The Sanctuary Doctrine – Asset or Liability? Part 11
by Raymond F. Cottrell
Obscurantism and the Sanctuary Doctrine
Webster defines obscurantism as “depreciation of or positive opposition to enlightenment or the spread of knowledge, esp. a policy . . . of deliberately making something obscure or withholding knowledge from the general public.” Here, the word “obscurantism” is used in the specific sense of making presumably authoritative decisions and/or statements with respect to the sanctuary doctrine on the basis of untested, preconceived opinions and/or without first weighing all of the available evidence on the basis of sound, recognized principles of exegesis and basing conclusions exclusively on the weight of all the evidence.
Obscurantism has characterized the official response of the church to every question raised with respect to the traditional interpretation of Daniel 8:14, the sanctuary doctrine, and the investigative judgment. In at least most instances this obscurantism has been inadvertent and not intentional, but its effect has been the same as if it had been intentional. It is high time for the church to be done with the traditional clichés with which it has heretofore responded to questions regarding the sanctuary doctrine. It is time to face up to and to deal fairly and objectively with all of the evidence.
Raymond Cottrell, The Sanctuary Doctrine, Asset or Liability? (PDF of complete text)
During sessions of the Biblical Research Committee (now Institute) Gerhard Hasel repeatedly stated that it was a mistake even to try to be objective.
In the plenary session of the Sanctuary Review Committee at Glacier View, for instance, he
demonstrated this by emphatically declaring in the plenary session Monday afternoon, August 10, 1980,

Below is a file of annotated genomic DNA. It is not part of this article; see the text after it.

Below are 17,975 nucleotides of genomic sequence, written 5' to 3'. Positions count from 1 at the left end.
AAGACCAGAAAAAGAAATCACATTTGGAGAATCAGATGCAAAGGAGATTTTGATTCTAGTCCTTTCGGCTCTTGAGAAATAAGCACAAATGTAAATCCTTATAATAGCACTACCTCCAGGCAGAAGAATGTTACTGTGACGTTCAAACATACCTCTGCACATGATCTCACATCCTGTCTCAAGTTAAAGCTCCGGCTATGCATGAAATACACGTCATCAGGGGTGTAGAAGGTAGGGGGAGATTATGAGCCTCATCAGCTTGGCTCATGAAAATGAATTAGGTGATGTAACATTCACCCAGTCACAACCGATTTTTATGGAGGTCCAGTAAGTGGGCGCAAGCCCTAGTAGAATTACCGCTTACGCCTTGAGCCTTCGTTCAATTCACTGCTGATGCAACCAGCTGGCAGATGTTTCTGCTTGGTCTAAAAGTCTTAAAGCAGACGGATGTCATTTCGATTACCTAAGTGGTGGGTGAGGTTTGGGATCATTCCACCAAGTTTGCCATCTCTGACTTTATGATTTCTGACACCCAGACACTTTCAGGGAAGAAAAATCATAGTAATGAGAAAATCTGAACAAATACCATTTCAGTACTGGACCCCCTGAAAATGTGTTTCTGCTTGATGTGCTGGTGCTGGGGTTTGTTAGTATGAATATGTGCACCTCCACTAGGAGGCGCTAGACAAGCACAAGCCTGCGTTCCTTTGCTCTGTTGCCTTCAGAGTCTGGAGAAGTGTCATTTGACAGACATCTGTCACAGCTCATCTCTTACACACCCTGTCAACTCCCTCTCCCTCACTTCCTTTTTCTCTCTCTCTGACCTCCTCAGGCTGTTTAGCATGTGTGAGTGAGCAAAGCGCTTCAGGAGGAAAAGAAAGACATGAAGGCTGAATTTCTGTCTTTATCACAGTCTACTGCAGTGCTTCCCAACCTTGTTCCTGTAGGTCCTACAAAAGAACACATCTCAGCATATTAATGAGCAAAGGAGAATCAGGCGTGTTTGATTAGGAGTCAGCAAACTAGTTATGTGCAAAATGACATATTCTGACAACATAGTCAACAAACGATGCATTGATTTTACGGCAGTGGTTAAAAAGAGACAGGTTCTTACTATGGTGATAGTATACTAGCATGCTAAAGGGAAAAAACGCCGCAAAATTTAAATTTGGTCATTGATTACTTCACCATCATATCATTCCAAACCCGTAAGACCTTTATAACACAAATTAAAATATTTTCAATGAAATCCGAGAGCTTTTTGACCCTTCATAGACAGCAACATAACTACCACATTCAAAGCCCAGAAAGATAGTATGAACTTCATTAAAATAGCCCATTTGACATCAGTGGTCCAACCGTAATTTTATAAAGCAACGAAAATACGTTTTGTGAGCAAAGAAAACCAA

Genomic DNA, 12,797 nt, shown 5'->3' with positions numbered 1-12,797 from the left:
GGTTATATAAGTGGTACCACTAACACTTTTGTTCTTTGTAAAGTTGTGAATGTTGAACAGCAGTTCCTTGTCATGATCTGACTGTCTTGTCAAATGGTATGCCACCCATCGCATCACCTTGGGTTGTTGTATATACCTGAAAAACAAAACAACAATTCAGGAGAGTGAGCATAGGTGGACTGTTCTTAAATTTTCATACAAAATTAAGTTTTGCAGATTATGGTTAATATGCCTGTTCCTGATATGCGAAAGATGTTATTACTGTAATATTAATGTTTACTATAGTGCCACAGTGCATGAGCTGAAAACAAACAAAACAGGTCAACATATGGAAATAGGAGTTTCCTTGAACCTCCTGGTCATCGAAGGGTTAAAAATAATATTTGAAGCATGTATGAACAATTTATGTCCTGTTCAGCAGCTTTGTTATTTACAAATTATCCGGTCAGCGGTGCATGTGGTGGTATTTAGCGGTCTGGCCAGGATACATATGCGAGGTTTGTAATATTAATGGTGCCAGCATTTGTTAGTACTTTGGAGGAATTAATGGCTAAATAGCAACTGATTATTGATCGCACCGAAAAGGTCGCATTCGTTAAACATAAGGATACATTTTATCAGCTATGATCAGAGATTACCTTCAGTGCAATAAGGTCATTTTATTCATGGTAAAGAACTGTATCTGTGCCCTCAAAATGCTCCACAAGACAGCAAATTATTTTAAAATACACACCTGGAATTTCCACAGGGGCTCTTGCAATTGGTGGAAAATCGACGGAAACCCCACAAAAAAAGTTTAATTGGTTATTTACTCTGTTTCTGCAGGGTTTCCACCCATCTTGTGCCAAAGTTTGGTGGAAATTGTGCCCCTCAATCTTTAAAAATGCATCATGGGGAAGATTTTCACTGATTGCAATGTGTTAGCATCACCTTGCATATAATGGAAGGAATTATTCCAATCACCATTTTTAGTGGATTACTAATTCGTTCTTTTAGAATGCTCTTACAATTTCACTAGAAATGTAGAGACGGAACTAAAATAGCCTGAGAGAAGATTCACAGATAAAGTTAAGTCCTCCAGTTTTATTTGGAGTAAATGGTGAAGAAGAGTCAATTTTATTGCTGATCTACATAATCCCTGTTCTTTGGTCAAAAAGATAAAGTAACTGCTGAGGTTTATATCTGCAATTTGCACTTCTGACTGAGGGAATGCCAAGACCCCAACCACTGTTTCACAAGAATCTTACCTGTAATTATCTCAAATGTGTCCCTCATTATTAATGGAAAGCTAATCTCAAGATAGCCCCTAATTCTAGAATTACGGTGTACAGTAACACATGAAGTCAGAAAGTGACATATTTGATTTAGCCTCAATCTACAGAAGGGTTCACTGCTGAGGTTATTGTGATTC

“God’s only intention in Daniel 8:14 was to point forward to 1844!”
This statement was met by a loud chorus of amens.
1983 Adventist Currents:
Leroy E. Froom, Ministry, 1944:
Subtle Inroad of Scholasticism
The pioneers of this message, and their early successors, were pre-eminently men of the Book. They were conspicuously students of the Word. Their grasp of great Biblical truths and basic prophetic principles was astonishing. It was, of course, this intensive study of the Word on their part that laid the fundations of this heaven-indited message. Their mastery of the text of Scripture was often phenomenal, because they spent most of their study time mastering the essential message of the Book.
Our scholars are often erudite, for example, in the Greek or Hebrew text, but all too often they have lost the fundamental intent and larger relationships of the text itself amid the speculative niceties of their acquired technicalities. The basic truth at issue is lost in the display of erudition. They follow, doubtless unconsciously, in the wake of their teachers back in the universities of Babylon. And how could it be otherwise? That training was sought ; and now it constitutes the background and colors the attitude, the emphasis, and the outlook.